A Look at Two Builds from Mexico’s Atom Cycles: The Puelche and Kodkod

In our previous story, we showed you Atom Cycles’ workshop in Ojo de Agua, in the State of México, but here we’ll take a look at two of their finished bicycles. What better example to look at in-depth than the personal bikes of Dulce and Wladimir, the couple behind the name.

Puelche Touring Frame

Dulce’s is the touring frame named Puelche and Wladimir owns the gravel model, the Kodkod. Their models are named after Chilean words: Puelche is a warm summer wind in Santiago de Chile (where Dulce and Wladi used to live) that originates in the Andes and an indigenous group that inhabited that area. The Kodkod is an endemic Chilean feline, the tiniest in the American continent.

To see the bikes in action we rode to Laguna de Zumpango, 30 km away from the Atom Cycles shop, which is one of the last surviving lakes from what once were the great lakes of the Valley of México. On the way, we came across a muddy dirt road which added some spice to a pair of already tasty bikes. Clean bicycles look pretty but, to me, they look better when there are signs of use. Don’t worry, we washed them when we came back.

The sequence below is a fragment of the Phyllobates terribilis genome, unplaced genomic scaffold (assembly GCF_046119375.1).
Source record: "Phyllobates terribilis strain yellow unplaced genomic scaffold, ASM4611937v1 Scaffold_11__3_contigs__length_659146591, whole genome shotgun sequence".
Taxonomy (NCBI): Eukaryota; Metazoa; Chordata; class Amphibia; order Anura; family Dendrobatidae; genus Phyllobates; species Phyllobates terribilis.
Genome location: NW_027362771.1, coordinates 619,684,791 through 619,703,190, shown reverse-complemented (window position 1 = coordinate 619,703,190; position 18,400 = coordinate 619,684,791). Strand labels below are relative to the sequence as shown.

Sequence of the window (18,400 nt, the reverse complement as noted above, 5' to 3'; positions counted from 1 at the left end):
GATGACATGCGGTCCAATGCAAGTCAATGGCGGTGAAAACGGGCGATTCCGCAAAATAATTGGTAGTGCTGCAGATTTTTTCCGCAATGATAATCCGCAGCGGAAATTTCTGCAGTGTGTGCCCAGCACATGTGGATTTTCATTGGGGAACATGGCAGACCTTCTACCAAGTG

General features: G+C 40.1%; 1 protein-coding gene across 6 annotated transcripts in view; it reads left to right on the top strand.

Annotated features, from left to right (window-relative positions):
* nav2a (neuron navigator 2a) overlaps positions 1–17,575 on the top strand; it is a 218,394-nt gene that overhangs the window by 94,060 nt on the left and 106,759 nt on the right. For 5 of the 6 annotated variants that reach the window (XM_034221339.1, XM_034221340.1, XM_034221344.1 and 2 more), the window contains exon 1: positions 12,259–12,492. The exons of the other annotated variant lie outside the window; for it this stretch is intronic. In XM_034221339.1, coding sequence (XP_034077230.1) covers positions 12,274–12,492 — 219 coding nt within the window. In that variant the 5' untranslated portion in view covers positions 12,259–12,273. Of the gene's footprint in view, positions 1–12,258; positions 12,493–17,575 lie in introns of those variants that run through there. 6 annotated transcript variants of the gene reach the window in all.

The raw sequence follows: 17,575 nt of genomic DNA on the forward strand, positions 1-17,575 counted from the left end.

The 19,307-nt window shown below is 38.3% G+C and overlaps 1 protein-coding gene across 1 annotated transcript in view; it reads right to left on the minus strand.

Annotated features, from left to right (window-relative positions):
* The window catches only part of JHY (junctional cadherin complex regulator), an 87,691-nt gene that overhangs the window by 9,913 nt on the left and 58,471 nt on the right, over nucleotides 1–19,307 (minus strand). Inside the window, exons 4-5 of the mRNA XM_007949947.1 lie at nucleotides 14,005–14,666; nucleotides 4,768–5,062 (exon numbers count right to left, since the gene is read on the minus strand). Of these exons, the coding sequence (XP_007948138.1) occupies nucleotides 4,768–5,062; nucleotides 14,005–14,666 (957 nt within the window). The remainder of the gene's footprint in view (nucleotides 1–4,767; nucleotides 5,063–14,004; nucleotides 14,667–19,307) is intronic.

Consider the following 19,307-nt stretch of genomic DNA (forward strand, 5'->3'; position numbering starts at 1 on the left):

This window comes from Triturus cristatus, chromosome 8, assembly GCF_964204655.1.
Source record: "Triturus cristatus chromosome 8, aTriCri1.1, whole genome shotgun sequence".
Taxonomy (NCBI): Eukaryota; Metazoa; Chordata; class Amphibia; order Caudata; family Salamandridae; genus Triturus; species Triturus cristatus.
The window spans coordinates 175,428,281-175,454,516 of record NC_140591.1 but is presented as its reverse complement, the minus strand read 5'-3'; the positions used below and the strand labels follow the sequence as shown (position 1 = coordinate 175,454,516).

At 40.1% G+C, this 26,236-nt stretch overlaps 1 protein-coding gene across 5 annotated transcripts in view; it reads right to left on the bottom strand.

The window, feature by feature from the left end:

“We say we have models so we can offer a reference of what we do, but in reality, each person that comes to us has their own personal taste. For this, we try to add what we like and what we think is adequate to each person’s needs.” – Wladimir

Dulce’s bike had been waiting a while for the right shinny components to arrive. With the recent chain supply issues we all know about, they decided to finish the build with what was available. The neighborhood bike shop supplied brakes, brakes levers, and pedals. Kaisei tubing conforms to the frame combined with a chrome-plated Nitto Bullmoose bar and seat post combo, rolling on Panaracer Gravelking SK’s in 700×35 with plenty of room for fenders or a wider tire and a discreet but beautiful headtube badge hiding behind the handlebar bag.

Kodkod Gravel Frame

As for Wladi’s bike, he decided to go with the raw steel look to be able to show off the welds he made to join the Columbus tubing. The bike rides on Panaracer Pasela’s in 700×38 with drop bars to keep that gravel-y look.

For the logo on his bike, one day that he was bored he painted it with the trusty sharpie method which resonates with me because that’s how I painted mine too. And lastly, both bikes have Atom Cycles’ made front racks and long flap handlebar bags, which Dulce’s mom sewed as part of their plan of offering bags for touring.

Keep up to date with Atom Cycles’ work over on their Instagram or check their website!